Sharing the video of Zoom meeting held on June 9, 2020.

Blistered Fingers and Bleeding Throats: The Aesthetics of Korean Traditional Music 


Speaker: Jocelyn Clark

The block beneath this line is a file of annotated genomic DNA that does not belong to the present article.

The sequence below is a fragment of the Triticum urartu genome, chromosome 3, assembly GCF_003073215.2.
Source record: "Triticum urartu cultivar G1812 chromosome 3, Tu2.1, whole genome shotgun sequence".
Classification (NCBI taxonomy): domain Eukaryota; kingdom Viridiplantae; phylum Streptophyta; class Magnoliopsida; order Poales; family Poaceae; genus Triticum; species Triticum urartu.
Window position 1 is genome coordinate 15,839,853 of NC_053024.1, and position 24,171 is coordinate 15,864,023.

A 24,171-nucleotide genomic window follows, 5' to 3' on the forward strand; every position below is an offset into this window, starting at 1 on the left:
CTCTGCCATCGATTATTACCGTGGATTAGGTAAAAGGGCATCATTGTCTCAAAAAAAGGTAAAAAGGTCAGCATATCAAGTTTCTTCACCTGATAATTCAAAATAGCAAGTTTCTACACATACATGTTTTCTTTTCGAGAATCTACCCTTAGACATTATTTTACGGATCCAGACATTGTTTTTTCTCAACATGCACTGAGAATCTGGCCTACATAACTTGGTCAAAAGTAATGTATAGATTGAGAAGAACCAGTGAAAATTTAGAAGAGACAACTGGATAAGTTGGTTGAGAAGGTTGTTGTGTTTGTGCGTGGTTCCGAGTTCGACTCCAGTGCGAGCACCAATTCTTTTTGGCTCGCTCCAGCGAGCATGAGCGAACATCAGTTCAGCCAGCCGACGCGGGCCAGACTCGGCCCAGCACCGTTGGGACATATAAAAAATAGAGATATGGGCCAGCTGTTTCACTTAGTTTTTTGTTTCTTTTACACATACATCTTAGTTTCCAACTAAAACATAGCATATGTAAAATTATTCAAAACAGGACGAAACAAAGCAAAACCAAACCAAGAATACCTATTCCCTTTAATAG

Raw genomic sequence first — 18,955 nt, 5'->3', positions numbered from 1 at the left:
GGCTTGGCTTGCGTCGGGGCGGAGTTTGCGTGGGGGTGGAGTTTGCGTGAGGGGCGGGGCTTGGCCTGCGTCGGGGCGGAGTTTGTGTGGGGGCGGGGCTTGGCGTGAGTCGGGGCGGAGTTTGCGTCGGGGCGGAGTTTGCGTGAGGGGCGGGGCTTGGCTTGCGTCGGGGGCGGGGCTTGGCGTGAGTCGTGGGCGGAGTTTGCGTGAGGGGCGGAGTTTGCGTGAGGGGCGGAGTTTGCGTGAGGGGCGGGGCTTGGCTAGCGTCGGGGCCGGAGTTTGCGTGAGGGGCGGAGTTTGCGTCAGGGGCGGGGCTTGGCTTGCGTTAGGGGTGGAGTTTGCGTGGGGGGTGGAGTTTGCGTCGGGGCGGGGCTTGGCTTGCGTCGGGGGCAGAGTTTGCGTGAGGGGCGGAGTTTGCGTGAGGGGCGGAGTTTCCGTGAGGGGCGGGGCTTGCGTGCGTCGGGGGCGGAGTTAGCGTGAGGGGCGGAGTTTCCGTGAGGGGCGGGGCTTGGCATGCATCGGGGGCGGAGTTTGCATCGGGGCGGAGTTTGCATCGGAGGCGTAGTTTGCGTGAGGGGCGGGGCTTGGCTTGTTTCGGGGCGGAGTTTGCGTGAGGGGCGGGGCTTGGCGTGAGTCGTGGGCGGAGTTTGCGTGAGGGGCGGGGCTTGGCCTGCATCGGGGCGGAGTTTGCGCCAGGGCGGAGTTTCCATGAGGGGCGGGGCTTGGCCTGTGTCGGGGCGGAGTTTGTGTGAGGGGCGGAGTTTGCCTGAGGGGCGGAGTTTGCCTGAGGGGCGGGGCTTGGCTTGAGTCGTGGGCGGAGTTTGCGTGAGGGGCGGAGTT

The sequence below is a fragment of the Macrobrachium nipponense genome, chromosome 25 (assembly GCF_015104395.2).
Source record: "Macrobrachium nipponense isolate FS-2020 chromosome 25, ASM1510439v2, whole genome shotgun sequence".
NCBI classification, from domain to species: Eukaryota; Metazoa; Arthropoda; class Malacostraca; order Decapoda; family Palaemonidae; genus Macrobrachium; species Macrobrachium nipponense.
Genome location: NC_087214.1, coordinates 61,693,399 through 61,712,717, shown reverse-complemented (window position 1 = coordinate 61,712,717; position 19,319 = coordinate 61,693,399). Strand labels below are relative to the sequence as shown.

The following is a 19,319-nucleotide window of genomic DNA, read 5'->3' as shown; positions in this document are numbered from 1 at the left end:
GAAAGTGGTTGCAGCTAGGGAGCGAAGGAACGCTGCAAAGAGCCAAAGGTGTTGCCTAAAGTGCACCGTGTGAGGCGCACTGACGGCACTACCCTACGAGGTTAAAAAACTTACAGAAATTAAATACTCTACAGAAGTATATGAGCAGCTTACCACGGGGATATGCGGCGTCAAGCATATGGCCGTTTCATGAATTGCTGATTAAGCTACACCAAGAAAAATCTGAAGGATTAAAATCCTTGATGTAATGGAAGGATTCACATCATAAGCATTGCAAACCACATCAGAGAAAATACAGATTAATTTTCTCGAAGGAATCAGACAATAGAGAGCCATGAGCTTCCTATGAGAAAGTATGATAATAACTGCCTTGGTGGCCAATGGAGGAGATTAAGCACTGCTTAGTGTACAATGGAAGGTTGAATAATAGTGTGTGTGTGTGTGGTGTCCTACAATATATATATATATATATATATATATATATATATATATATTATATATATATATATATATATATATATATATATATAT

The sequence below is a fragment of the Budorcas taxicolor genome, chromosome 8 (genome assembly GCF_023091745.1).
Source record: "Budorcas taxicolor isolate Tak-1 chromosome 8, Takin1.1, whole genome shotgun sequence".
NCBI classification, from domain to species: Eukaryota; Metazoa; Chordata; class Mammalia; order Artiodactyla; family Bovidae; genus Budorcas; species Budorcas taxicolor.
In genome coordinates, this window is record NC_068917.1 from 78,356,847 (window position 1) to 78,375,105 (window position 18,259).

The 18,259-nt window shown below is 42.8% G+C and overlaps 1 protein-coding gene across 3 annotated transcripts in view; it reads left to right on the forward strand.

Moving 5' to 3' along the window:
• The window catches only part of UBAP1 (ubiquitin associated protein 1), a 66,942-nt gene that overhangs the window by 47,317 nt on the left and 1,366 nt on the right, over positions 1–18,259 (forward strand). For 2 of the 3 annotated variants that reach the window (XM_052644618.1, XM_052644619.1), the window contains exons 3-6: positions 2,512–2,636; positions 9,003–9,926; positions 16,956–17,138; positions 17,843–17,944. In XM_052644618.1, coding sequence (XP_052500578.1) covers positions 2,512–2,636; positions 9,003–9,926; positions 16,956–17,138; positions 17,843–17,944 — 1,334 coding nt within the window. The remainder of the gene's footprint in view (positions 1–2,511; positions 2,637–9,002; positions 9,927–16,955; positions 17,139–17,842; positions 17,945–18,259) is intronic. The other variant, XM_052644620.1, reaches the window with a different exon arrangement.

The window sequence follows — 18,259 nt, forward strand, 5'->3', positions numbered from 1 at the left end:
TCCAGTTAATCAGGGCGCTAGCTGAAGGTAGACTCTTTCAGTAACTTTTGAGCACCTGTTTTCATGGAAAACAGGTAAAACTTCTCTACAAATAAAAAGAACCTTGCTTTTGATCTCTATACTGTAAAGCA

The sublimation of physical and emotional pain and its transformation into beauty is historically one of the central tenets of traditional (South) Korean “folk” music aesthetics. Singing or playing an instrument often requires physical sacrifice, evident in, for example, bleeding blisters on the hands or lesions on the vocal cords. The Spanish poet Federico García Lorca described the famous cante singer La Niña de Los Peines as singing with “a scorched throat—a furious, burning duende.” In Korea, the duende emanating from the “scorched throat” of the pansori singer is connected to both the “welling joy” (and humor) of heung as well as han—what Korean drummer Kim Dong-Won has called “fermented sorrow,” the layers of festering pain that accumulate over a lifetime. Kim and the pansori singer Bae Il-Dong have resurrected a little-known aesthetic term from literature, jolbangmi, to describe the wood-scraping and voice-scratching “rough beauty” of Korean musical aesthetics. In this talk, I explore the Korean aesthetics especially as they relate to the metaphysical, physical, and historical suffering experienced by performers of Korea’s traditional musical forms. I relate these to other Korean art forms, their grounds in history and philosophy, especially to the Daoist notion that “Great skill may appear  inelegant, or coarse,” and discuss the future of these aesthetics in a global post-COVID 21st century digital world.